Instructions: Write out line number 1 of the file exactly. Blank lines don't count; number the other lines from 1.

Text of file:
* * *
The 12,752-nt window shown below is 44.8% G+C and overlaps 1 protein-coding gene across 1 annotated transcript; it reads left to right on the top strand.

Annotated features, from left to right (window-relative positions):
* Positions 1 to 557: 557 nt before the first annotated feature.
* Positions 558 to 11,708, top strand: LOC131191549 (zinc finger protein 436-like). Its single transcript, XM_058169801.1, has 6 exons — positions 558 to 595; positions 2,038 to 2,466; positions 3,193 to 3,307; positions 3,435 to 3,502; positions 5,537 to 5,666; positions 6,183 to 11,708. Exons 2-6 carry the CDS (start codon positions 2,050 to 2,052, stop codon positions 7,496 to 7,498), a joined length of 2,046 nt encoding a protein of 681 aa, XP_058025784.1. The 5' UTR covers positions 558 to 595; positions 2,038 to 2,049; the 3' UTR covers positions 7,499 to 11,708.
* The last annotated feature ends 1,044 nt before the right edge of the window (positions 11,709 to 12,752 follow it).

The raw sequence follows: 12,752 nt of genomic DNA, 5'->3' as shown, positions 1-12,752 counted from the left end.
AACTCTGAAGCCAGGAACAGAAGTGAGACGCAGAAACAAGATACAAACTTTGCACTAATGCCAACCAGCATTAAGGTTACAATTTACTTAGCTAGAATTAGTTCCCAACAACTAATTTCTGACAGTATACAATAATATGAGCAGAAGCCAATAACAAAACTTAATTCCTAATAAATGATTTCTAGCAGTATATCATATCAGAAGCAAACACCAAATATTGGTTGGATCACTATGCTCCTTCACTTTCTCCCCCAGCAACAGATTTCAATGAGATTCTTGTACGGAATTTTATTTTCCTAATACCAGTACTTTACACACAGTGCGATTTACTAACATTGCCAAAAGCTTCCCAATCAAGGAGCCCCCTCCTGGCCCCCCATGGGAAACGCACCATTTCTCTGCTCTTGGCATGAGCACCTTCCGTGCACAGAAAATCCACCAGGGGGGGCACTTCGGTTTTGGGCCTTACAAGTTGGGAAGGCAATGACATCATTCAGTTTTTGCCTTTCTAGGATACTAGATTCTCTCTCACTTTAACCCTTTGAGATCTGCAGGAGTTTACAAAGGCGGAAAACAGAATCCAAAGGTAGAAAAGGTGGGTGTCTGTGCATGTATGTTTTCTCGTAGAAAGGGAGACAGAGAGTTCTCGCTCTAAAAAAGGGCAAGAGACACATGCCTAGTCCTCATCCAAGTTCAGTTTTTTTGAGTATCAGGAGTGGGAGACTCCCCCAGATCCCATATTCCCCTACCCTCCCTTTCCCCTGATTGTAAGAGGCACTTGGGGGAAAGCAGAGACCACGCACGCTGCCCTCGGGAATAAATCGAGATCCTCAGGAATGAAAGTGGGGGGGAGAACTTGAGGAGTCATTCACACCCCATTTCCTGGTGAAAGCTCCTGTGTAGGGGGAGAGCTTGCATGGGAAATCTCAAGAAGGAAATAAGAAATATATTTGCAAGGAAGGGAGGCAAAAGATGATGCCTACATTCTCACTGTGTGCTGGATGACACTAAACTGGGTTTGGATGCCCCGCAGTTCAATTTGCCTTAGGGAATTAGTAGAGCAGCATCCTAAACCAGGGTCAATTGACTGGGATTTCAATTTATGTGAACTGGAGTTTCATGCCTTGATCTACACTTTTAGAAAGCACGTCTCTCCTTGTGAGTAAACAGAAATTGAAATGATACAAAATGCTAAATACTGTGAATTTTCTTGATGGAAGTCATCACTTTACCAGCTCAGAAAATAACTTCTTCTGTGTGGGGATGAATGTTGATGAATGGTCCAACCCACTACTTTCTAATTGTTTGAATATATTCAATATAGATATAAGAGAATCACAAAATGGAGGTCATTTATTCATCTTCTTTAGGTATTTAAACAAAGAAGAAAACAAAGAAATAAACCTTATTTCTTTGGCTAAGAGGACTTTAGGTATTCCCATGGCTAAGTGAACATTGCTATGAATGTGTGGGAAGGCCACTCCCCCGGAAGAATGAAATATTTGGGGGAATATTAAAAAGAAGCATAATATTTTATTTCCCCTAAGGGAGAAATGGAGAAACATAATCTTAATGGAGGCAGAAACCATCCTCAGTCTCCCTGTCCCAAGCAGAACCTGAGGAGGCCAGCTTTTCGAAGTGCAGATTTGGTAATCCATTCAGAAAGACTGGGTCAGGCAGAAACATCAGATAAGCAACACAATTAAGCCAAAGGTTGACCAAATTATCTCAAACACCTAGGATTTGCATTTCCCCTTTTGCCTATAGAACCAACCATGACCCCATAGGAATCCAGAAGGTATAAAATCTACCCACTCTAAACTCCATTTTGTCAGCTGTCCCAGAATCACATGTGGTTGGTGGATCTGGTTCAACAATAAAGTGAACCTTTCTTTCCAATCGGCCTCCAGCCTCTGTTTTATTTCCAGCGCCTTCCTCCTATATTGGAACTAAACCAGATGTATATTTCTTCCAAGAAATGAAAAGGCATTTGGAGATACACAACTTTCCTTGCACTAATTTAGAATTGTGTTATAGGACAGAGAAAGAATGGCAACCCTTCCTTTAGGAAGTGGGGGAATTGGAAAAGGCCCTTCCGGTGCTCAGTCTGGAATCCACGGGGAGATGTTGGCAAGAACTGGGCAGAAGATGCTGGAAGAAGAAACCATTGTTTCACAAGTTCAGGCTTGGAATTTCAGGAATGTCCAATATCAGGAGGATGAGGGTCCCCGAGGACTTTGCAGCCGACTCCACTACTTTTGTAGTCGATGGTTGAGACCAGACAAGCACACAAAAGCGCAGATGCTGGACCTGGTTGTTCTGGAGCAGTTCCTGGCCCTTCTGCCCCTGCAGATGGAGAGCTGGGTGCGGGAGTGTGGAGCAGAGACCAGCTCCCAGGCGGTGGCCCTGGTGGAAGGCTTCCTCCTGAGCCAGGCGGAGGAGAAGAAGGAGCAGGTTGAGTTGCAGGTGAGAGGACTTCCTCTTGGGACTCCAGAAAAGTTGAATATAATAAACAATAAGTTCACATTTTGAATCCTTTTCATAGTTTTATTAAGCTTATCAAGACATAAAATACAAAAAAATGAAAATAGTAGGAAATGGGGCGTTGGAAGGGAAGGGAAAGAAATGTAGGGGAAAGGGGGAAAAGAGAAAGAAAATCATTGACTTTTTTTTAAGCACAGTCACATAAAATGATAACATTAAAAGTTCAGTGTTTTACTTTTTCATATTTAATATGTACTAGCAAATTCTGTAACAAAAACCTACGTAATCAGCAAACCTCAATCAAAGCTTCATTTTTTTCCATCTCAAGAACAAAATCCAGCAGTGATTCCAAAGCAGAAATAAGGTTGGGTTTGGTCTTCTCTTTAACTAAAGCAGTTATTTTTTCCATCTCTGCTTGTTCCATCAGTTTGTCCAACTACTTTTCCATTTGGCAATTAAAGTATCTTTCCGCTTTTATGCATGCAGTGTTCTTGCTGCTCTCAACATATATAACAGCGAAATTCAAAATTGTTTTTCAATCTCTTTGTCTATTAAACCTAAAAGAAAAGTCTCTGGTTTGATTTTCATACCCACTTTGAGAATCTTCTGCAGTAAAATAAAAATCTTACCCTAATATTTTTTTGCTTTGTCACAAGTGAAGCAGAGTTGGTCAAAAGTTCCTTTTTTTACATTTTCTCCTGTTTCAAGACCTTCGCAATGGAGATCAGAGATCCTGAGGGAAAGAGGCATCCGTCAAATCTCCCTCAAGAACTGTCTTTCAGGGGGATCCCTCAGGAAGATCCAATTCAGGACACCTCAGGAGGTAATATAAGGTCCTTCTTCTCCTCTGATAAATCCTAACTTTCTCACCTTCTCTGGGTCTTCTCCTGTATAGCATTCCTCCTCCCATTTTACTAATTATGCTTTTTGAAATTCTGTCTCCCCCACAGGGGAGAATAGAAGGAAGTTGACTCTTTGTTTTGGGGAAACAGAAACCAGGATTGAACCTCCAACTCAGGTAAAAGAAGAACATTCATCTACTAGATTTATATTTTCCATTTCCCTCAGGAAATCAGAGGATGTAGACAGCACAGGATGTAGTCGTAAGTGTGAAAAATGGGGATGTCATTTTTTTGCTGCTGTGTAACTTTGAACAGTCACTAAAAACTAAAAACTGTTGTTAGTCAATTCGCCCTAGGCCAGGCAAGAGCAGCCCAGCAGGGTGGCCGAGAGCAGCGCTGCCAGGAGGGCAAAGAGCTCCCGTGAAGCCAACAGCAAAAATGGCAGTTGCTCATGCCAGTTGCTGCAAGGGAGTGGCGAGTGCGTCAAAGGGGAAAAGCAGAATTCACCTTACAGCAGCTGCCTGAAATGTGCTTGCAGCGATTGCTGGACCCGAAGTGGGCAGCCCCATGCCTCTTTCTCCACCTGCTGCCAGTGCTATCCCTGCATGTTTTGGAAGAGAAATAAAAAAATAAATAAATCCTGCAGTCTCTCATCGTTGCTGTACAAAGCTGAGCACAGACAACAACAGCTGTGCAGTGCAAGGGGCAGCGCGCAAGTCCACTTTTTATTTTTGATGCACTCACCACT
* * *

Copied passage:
The 12,752-nt window shown below is 44.8% G+C and overlaps 1 protein-coding gene across 1 annotated transcript; it reads left to right on the top strand.